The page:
State Ex Rel. Sacks Bros. Loan Co. v. DeBard

Annotate this Case

381 N.E.2d 119 (1978)

STATE of Indiana ex rel. Sacks Brothers Loan Co., Inc., Appellant (Plaintiff below), v. Robert L. DeBard, Appellee (Defendant below).

No. 2-1276A458.

Court of Appeals of Indiana, Second District.

October 10, 1978.

*120 Richard H. Crokin, Indianapolis, for appellant.

Theodore L. Sendak, Atty. Gen., Jack R. O'Neill, Deputy Atty. Gen., Indianapolis, for appellee.

BUCHANAN, Chief Judge.


In an unpublished Memorandum Opinion handed down May 8, 1978, we decided that the trial court in this case did not have jurisdiction to hear an appeal taken by Sacks from a decision by the Superintendent of State Police (DeBard) denying Sacks a license to sell hand guns at retail, and remanded the case to the trial court with directions to dismiss Sacks' appeal. We did so because Sacks failed to comply with the Administrative Adjudication Act, Ind. Code 4-22-1-1 et seq., by filing a petition within fifteen days after DeBard's decision as required by Section 14 of the act ... and such a defect has been held to be jurisdictional by a long line of Indiana cases. Indiana State Personnel Board v. Parkman (1969), 252 Ind. 44, 245 N.E.2d 153; Gleason v. Real Estate Commission (1973), 157 Ind. App. 344, 300 N.E.2d 116.

Thus we raised the question of lack of jurisdiction sua sponte and sent the case back to the trial court to dismiss Sacks' appeal from DeBard's administrative decision denying a license.

Now, however, in his Petition for Rehearing Sacks insists that our opinion should be re-examined in light of the Supreme Court's recent decision in P-M Gas & Wash Company, Inc. v. Smith (1978), Ind., 375 N.E.2d 592. The majority there held that:

If an appellee desires to become a cross-appellant, then he must make that decision within sixty days after the entry of the judgment in his favor, pursuant to TR. 59(C). When that has been done, then the ruling which is made on that motion to correct error becomes the "complaint on the cross-appeal."

This means, then, that a party (appellee) for whom a judgment ostensibly is rendered must express dissatisfaction with that judgment by filing a Motion to Correct Errors pursuant to TR. 59(C) in order to preserve cross-error on appeal.

No such Motion to Correct Errors was filed by DeBard even though the trial court had overruled DeBard's Motion to Dismiss pointing to Sacks' failure to comply with the statute[1] requiring a transcript to be filed within fifteen days of the administrative decision complained of. And it is true that such a defect is jurisdictional. Gleason v. Real Estate Commission, supra. Also see Ballman v. Duffecy (1952), 230 Ind. 220, 102 N.E.2d 646.

But it is also true this kind of a jurisdictional defect may be waived because it is not lack of jurisdiction of the subject matter which is involved, but rather lack of jurisdiction of the particular case. Daniels v. Bruce (1911), 176 Ind. 151, 95 N.E. 569. See also State ex rel. Johnson v. Reeves (1954), 234 Ind. 225, 125 N.E.2d 794; Carithers v. Carithers (1946), 116 Ind. App. 607, 65 N.E.2d 640. The trial court's determination as to lack of jurisdiction of the particular case is binding unless that question is properly raised on appeal:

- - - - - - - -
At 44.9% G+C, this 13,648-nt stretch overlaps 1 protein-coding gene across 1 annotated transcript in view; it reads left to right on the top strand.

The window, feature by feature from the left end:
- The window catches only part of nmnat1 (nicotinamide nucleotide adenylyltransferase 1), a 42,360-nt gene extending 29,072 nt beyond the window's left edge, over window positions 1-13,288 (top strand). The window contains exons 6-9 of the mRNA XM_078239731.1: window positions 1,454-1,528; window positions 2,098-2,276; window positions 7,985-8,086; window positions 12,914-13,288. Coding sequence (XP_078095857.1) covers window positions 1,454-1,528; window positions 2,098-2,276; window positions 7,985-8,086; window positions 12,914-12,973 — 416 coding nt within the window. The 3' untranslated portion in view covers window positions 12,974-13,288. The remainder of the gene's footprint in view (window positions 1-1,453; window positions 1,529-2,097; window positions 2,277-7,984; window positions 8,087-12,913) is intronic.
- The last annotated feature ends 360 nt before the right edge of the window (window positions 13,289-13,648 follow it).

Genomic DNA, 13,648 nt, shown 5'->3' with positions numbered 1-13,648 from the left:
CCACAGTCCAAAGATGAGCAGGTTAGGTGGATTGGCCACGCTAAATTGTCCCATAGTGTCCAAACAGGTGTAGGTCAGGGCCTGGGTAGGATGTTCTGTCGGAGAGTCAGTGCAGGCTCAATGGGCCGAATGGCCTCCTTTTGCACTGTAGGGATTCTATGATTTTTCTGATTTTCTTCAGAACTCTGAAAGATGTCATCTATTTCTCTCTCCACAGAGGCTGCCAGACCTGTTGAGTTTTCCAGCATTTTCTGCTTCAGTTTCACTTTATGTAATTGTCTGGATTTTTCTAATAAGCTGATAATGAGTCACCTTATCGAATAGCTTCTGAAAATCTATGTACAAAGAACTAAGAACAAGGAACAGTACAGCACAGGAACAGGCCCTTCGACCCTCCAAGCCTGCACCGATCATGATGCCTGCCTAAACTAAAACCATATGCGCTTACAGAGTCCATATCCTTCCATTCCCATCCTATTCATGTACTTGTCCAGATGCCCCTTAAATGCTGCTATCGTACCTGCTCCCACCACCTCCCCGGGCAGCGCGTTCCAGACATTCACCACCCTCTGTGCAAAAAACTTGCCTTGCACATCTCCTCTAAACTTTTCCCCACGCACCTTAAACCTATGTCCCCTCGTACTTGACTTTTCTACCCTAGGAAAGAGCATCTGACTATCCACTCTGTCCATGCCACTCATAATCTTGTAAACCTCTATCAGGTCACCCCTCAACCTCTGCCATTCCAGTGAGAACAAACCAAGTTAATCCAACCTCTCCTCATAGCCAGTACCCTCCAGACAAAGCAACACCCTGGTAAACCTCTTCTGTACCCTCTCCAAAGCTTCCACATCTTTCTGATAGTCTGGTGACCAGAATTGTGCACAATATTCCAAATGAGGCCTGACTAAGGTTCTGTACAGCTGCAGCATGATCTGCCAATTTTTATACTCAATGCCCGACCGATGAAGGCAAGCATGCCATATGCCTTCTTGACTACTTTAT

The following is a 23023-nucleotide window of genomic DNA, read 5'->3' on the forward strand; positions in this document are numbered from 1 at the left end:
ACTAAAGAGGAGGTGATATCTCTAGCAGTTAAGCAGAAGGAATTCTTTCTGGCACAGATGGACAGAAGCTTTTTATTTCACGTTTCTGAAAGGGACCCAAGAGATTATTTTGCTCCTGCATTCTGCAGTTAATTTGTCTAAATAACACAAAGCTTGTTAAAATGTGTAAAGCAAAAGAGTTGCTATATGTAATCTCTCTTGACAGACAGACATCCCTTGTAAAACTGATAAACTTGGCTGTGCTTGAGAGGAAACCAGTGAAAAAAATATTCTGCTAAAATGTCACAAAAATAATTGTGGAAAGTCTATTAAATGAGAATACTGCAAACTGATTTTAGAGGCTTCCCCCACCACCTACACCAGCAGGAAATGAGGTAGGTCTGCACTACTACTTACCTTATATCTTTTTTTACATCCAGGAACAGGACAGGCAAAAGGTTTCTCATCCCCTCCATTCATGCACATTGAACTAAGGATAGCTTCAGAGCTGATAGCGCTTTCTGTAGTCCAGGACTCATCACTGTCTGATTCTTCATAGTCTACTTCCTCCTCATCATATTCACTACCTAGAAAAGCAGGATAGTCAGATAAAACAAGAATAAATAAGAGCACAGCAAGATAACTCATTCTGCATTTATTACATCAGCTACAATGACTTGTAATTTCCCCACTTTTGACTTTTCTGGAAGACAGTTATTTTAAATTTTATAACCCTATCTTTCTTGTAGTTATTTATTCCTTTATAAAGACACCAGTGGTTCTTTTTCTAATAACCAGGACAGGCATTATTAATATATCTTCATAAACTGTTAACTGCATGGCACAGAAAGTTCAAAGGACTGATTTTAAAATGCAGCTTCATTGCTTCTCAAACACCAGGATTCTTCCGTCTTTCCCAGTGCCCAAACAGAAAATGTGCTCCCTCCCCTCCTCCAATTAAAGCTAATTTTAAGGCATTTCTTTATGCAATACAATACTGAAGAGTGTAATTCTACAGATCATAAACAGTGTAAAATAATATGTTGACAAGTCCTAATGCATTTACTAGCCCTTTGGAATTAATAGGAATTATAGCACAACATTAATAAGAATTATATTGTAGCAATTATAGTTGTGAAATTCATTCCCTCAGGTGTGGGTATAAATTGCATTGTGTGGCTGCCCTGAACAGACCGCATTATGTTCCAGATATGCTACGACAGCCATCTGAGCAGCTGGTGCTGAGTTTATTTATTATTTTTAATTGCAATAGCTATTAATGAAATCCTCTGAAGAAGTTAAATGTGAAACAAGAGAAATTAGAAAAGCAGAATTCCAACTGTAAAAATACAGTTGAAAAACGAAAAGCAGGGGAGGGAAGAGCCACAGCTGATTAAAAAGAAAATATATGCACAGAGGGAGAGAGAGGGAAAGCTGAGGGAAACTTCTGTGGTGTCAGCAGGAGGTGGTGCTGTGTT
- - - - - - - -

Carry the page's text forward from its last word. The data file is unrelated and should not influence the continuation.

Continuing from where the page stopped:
An apparent exception to the rule that the jurisdiction of the court over the subject matter may be raised at any time is that where the court has jurisdiction over the subject matter, but its jurisdiction over the particular proceeding is involved, the question must be raised at the earliest opportunity or it is waived. Park Improvement Co. v. Review Board, etc. (1941), 109 Ind. App. 538, 545, 36 N.E.2d 985, 987. Whether the trial court had jurisdiction of the particular proceeding before it was a question of fact which that court had power to determine, and which it must be assumed to have determined, and, in the absence of an appeal, its determination of the question is conclusive. (Emphasis *121 supplied) State ex rel. Allman v. Grant Superior Court (1938), 215 Ind. 249, 19 N.E.2d 467.

See also Bobbitt 1 Indiana Appellate Practice and Procedure, Chapter 5, ยง 4, in which he said:

Jurisdiction of the particular case means the right, authority, and power to hear and determine a specific case then before the court. If the lack of jurisdiction of the particular case appears on the face of the complaint, it must be raised by motion and, if it does not appear on the face of the complaint, the question must also be raised by motion. Lack of jurisdiction over the particular case or proceeding must be raised at the earliest opportunity or it is waived. Whether or not a court has jurisdiction of a particular case is within the jurisdiction of the trial court to determine and, in the absence of an appeal, such determination is conclusive.